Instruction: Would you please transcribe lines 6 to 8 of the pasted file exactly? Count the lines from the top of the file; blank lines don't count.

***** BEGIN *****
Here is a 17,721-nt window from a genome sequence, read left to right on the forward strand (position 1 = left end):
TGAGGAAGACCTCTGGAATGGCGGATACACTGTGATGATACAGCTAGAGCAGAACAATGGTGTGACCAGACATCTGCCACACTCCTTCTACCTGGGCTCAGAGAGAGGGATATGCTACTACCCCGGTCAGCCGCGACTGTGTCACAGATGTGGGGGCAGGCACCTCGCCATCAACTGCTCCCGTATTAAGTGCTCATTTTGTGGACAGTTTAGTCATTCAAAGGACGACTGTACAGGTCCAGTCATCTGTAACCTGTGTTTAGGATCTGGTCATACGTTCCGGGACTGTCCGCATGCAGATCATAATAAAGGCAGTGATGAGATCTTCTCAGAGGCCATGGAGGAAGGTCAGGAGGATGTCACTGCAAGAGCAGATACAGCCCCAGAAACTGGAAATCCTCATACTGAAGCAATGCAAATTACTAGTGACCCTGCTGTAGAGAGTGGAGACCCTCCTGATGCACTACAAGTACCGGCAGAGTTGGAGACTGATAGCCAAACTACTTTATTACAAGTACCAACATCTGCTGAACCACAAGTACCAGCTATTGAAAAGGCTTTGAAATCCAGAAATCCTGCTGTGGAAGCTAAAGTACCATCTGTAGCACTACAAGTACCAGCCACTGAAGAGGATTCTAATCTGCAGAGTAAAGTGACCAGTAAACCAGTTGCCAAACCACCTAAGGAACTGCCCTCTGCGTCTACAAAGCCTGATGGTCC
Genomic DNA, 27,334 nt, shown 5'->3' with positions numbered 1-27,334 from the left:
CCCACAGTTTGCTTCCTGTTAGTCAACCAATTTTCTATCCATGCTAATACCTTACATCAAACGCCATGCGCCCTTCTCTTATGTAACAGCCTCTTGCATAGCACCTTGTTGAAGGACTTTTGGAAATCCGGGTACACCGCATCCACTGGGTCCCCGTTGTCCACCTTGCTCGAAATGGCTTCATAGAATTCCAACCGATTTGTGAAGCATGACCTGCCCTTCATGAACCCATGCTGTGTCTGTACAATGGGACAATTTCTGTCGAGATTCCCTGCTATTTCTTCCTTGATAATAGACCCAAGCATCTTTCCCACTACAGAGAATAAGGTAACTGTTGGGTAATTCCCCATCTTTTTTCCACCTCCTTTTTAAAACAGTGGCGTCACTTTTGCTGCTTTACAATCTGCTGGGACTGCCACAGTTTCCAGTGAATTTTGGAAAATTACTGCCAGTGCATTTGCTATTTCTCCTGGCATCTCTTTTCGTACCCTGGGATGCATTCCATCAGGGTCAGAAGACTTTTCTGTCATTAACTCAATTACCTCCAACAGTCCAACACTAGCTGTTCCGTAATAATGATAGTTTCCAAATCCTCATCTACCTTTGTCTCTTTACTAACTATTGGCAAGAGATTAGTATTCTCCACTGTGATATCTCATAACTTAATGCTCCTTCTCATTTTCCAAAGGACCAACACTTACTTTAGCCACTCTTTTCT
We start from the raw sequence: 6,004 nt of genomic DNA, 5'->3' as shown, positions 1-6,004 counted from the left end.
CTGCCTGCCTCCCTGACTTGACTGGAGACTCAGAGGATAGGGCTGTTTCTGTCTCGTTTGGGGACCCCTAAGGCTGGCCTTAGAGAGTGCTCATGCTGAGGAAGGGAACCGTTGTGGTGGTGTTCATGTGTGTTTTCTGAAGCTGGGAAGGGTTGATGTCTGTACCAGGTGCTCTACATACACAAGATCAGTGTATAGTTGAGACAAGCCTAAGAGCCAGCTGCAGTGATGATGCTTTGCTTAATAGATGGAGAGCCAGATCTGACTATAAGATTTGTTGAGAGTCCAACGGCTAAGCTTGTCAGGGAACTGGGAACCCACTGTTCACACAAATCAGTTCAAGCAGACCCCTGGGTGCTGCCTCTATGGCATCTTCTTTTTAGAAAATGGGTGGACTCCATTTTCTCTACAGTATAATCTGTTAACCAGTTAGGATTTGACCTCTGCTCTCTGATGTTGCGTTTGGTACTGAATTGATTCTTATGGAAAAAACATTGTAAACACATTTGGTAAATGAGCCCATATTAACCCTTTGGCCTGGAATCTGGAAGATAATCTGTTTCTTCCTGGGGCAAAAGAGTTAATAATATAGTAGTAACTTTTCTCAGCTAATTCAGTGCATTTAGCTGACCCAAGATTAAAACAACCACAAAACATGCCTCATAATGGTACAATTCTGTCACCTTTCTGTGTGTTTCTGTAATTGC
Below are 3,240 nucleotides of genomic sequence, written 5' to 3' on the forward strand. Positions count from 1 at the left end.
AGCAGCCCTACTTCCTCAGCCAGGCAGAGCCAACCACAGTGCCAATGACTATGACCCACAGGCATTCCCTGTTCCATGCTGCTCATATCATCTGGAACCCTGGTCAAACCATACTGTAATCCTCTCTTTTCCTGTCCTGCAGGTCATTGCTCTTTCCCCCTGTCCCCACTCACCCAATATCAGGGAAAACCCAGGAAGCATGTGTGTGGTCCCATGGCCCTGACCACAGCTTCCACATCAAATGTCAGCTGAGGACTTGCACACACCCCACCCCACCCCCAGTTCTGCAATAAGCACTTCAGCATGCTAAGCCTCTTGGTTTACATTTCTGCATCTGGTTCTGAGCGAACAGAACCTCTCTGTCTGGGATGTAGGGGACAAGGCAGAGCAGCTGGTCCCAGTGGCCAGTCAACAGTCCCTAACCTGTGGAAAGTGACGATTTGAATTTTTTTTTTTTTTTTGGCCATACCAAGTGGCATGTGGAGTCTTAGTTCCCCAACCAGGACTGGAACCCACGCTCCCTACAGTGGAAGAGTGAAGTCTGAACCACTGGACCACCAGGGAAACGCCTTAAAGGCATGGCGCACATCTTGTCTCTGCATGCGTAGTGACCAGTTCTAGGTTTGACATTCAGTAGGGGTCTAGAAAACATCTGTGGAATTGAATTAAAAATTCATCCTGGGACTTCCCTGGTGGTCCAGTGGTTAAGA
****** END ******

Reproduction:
CTGCCTGCCTCCCTGACTTGACTGGAGACTCAGAGGATAGGGCTGTTTCTGTCTCGTTTGGGGACCCCTAAGGCTGGCCTTAGAGAGTGCTCATGCTGAGGAAGGGAACCGTTGTGGTGGTGTTCATGTGTGTTTTCTGAAGCTGGGAAGGGTTGATGTCTGTACCAGGTGCTCTACATACACAAGATCAGTGTATAGTTGAGACAAGCCTAAGAGCCAGCTGCAGTGATGATGCTTTGCTTAATAGATGGAGAGCCAGATCTGACTATAAGATTTGTTGAGAGTCCAACGGCTAAGCTTGTCAGGGAACTGGGAACCCACTGTTCACACAAATCAGTTCAAGCAGACCCCTGGGTGCTGCCTCTATGGCATCTTCTTTTTAGAAAATGGGTGGACTCCATTTTCTCTACAGTATAATCTGTTAACCAGTTAGGATTTGACCTCTGCTCTCTGATGTTGCGTTTGGTACTGAATTGATTCTTATGGAAAAAACATTGTAAACACATTTGGTAAATGAGCCCATATTAACCCTTTGGCCTGGAATCTGGAAGATAATCTGTTTCTTCCTGGGGCAAAAGAGTTAATAATATAGTAGTAACTTTTCTCAGCTAATTCAGTGCATTTAGCTGACCCAAGATTAAAACAACCACAAAACATGCCTCATAATGGTACAATTCTGTCACCTTTCTGTGTGTTTCTGTAATTGC
Below are 3,240 nucleotides of genomic sequence, written 5' to 3' on the forward strand. Positions count from 1 at the left end.
AGCAGCCCTACTTCCTCAGCCAGGCAGAGCCAACCACAGTGCCAATGACTATGACCCACAGGCATTCCCTGTTCCATGCTGCTCATATCATCTGGAACCCTGGTCAAACCATACTGTAATCCTCTCTTTTCCTGTCCTGCAGGTCATTGCTCTTTCCCCCTGTCCCCACTCACCCAATATCAGGGAAAACCCAGGAAGCATGTGTGTGGTCCCATGGCCCTGACCACAGCTTCCACATCAAATGTCAGCTGAGGACTTGCACACACCCCACCCCACCCCCAGTTCTGCAATAAGCACTTCAGCATGCTAAGCCTCTTGGTTTACATTTCTGCATCTGGTTCTGAGCGAACAGAACCTCTCTGTCTGGGATGTAGGGGACAAGGCAGAGCAGCTGGTCCCAGTGGCCAGTCAACAGTCCCTAACCTGTGGAAAGTGACGATTTGAATTTTTTTTTTTTTTTTGGCCATACCAAGTGGCATGTGGAGTCTTAGTTCCCCAACCAGGACTGGAACCCACGCTCCCTACAGTGGAAGAGTGAAGTCTGAACCACTGGACCACCAGGGAAACGCCTTAAAGGCATGGCGCACATCTTGTCTCTGCATGCGTAGTGACCAGTTCTAGGTTTGACATTCAGTAGGGGTCTAGAAAACATCTGTGGAATTGAATTAAAAATTCATCCTGGGACTTCCCTGGTGGTCCAGTGGTTAAGA